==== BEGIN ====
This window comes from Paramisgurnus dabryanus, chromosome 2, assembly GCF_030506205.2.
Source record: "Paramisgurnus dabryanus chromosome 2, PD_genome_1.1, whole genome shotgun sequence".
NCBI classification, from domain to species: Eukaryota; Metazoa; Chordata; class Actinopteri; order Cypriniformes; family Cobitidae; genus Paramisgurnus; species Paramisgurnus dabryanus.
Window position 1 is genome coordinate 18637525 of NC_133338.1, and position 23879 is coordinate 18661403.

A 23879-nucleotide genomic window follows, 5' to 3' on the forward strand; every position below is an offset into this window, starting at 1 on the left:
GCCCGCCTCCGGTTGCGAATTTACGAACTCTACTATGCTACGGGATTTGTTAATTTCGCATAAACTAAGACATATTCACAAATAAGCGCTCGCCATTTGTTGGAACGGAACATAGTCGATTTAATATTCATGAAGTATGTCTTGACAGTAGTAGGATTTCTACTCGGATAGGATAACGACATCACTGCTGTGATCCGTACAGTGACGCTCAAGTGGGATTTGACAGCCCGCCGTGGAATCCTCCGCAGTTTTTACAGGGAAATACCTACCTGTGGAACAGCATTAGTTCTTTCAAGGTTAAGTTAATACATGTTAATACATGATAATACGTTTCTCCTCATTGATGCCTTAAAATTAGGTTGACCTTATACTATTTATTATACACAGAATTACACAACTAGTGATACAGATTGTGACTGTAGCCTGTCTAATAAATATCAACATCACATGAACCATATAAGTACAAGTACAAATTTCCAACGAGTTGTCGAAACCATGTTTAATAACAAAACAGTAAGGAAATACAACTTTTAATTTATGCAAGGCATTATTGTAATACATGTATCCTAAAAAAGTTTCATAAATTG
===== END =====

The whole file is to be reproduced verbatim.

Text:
This window comes from Paramisgurnus dabryanus, chromosome 2, assembly GCF_030506205.2.
Source record: "Paramisgurnus dabryanus chromosome 2, PD_genome_1.1, whole genome shotgun sequence".
NCBI classification, from domain to species: Eukaryota; Metazoa; Chordata; class Actinopteri; order Cypriniformes; family Cobitidae; genus Paramisgurnus; species Paramisgurnus dabryanus.
Window position 1 is genome coordinate 18637525 of NC_133338.1, and position 23879 is coordinate 18661403.

A 23879-nucleotide genomic window follows, 5' to 3' on the forward strand; every position below is an offset into this window, starting at 1 on the left:
GCCCGCCTCCGGTTGCGAATTTACGAACTCTACTATGCTACGGGATTTGTTAATTTCGCATAAACTAAGACATATTCACAAATAAGCGCTCGCCATTTGTTGGAACGGAACATAGTCGATTTAATATTCATGAAGTATGTCTTGACAGTAGTAGGATTTCTACTCGGATAGGATAACGACATCACTGCTGTGATCCGTACAGTGACGCTCAAGTGGGATTTGACAGCCCGCCGTGGAATCCTCCGCAGTTTTTACAGGGAAATACCTACCTGTGGAACAGCATTAGTTCTTTCAAGGTTAAGTTAATACATGTTAATACATGATAATACGTTTCTCCTCATTGATGCCTTAAAATTAGGTTGACCTTATACTATTTATTATACACAGAATTACACAACTAGTGATACAGATTGTGACTGTAGCCTGTCTAATAAATATCAACATCACATGAACCATATAAGTACAAGTACAAATTTCCAACGAGTTGTCGAAACCATGTTTAATAACAAAACAGTAAGGAAATACAACTTTTAATTTATGCAAGGCATTATTGTAATACATGTATCCTAAAAAAGTTTCATAAATTG